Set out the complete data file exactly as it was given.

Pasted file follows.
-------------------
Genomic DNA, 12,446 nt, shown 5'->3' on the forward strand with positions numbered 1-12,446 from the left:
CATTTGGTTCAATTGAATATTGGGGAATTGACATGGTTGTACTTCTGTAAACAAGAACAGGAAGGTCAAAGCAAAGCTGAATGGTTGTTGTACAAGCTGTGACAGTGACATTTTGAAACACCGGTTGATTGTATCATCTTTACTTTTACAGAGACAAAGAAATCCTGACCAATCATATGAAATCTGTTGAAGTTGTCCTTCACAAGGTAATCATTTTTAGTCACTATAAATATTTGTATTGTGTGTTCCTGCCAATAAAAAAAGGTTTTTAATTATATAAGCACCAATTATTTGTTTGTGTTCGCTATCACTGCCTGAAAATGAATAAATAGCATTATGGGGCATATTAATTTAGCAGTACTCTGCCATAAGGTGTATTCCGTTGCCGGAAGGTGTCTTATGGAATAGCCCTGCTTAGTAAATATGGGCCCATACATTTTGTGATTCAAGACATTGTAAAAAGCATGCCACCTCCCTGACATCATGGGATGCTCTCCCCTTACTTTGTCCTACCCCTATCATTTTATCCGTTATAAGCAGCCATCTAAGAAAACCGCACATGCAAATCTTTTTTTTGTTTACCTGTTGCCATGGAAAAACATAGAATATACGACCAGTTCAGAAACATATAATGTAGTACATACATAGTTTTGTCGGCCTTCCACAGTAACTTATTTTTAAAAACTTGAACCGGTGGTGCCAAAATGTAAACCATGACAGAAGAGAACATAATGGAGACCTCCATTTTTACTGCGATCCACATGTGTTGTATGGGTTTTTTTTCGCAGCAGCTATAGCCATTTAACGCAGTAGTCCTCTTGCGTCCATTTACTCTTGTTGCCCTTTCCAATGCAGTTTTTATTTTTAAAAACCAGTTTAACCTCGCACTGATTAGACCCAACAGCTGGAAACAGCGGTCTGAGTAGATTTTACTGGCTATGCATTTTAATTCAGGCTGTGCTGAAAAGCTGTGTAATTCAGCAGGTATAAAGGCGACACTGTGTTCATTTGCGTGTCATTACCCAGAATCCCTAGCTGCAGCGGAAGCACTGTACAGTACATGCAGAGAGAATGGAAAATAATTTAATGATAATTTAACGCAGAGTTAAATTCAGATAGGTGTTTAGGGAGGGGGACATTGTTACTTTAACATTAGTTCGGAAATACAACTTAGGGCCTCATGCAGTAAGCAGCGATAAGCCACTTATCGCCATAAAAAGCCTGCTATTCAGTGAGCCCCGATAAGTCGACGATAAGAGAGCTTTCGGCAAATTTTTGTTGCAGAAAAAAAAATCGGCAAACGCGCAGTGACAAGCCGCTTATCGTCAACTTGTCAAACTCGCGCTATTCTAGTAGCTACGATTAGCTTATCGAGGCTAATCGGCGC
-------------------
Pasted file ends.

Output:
Genomic DNA, 12,446 nt, shown 5'->3' on the forward strand with positions numbered 1-12,446 from the left:
CATTTGGTTCAATTGAATATTGGGGAATTGACATGGTTGTACTTCTGTAAACAAGAACAGGAAGGTCAAAGCAAAGCTGAATGGTTGTTGTACAAGCTGTGACAGTGACATTTTGAAACACCGGTTGATTGTATCATCTTTACTTTTACAGAGACAAAGAAATCCTGACCAATCATATGAAATCTGTTGAAGTTGTCCTTCACAAGGTAATCATTTTTAGTCACTATAAATATTTGTATTGTGTGTTCCTGCCAATAAAAAAAGGTTTTTAATTATATAAGCACCAATTATTTGTTTGTGTTCGCTATCACTGCCTGAAAATGAATAAATAGCATTATGGGGCATATTAATTTAGCAGTACTCTGCCATAAGGTGTATTCCGTTGCCGGAAGGTGTCTTATGGAATAGCCCTGCTTAGTAAATATGGGCCCATACATTTTGTGATTCAAGACATTGTAAAAAGCATGCCACCTCCCTGACATCATGGGATGCTCTCCCCTTACTTTGTCCTACCCCTATCATTTTATCCGTTATAAGCAGCCATCTAAGAAAACCGCACATGCAAATCTTTTTTTTGTTTACCTGTTGCCATGGAAAAACATAGAATATACGACCAGTTCAGAAACATATAATGTAGTACATACATAGTTTTGTCGGCCTTCCACAGTAACTTATTTTTAAAAACTTGAACCGGTGGTGCCAAAATGTAAACCATGACAGAAGAGAACATAATGGAGACCTCCATTTTTACTGCGATCCACATGTGTTGTATGGGTTTTTTTTCGCAGCAGCTATAGCCATTTAACGCAGTAGTCCTCTTGCGTCCATTTACTCTTGTTGCCCTTTCCAATGCAGTTTTTATTTTTAAAAACCAGTTTAACCTCGCACTGATTAGACCCAACAGCTGGAAACAGCGGTCTGAGTAGATTTTACTGGCTATGCATTTTAATTCAGGCTGTGCTGAAAAGCTGTGTAATTCAGCAGGTATAAAGGCGACACTGTGTTCATTTGCGTGTCATTACCCAGAATCCCTAGCTGCAGCGGAAGCACTGTACAGTACATGCAGAGAGAATGGAAAATAATTTAATGATAATTTAACGCAGAGTTAAATTCAGATAGGTGTTTAGGGAGGGGGACATTGTTACTTTAACATTAGTTCGGAAATACAACTTAGGGCCTCATGCAGTAAGCAGCGATAAGCCACTTATCGCCATAAAAAGCCTGCTATTCAGTGAGCCCCGATAAGTCGACGATAAGAGAGCTTTCGGCAAATTTTTGTTGCAGAAAAAAAAATCGGCAAACGCGCAGTGACAAGCCGCTTATCGTCAACTTGTCAAACTCGCGCTATTCTAGTAGCTACGATTAGCTTATCGAGGCTAATCGGCGC